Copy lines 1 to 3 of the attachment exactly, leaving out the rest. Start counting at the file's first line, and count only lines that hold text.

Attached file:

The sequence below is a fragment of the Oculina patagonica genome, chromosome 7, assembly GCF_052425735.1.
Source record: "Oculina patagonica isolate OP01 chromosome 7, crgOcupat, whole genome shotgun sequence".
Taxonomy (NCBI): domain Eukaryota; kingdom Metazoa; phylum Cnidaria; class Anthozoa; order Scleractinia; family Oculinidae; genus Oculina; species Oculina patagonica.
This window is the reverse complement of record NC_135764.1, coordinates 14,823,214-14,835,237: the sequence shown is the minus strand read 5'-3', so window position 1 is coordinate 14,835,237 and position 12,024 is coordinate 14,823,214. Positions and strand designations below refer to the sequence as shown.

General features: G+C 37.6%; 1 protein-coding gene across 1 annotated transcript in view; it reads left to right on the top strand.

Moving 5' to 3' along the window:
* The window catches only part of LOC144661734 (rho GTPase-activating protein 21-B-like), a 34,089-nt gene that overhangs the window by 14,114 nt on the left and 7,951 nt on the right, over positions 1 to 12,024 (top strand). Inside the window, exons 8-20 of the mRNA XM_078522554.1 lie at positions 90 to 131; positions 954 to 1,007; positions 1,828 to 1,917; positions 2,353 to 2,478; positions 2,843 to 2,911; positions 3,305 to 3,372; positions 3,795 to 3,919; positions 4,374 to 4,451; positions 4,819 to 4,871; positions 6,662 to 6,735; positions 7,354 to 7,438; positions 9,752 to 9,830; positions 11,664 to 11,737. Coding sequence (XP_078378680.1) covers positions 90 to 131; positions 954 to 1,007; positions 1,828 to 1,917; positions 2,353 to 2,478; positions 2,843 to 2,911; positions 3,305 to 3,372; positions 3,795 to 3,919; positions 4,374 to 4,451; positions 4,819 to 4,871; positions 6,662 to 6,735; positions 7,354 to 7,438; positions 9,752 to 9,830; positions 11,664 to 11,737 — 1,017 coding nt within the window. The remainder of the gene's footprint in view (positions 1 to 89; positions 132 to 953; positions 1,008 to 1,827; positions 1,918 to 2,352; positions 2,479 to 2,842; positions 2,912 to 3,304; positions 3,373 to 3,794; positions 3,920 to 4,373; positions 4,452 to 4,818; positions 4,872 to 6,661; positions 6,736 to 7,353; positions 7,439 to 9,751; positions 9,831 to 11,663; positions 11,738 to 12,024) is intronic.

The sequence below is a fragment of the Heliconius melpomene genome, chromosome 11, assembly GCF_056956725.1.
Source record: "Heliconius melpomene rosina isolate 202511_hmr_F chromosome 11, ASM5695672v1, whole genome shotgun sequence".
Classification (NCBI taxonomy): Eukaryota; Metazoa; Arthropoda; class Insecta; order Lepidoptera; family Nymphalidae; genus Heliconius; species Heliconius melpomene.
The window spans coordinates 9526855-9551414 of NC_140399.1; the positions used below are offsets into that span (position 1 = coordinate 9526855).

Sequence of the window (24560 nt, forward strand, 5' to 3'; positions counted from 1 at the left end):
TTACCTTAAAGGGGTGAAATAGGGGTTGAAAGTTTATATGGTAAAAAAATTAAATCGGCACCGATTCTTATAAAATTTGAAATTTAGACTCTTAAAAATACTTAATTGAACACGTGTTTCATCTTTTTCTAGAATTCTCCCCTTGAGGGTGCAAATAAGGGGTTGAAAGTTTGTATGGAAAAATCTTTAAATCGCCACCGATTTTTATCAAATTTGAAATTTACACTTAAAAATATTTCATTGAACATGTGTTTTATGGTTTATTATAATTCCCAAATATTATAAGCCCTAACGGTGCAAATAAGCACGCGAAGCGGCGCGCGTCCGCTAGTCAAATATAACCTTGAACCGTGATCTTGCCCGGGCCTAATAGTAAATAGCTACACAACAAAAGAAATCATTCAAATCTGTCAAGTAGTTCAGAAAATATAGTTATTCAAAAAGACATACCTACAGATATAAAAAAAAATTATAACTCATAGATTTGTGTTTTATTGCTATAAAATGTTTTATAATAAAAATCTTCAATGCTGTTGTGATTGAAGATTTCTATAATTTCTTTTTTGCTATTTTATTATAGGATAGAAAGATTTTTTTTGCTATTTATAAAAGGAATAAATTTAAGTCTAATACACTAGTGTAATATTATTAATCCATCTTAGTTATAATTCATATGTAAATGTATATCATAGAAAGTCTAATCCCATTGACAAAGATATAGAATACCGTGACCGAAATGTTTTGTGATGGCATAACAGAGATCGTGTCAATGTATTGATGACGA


The sequence below is a fragment of the Oculina patagonica genome, chromosome 7, assembly GCF_052425735.1.
Source record: "Oculina patagonica isolate OP01 chromosome 7, crgOcupat, whole genome shotgun sequence".
Taxonomy (NCBI): domain Eukaryota; kingdom Metazoa; phylum Cnidaria; class Anthozoa; order Scleractinia; family Oculinidae; genus Oculina; species Oculina patagonica.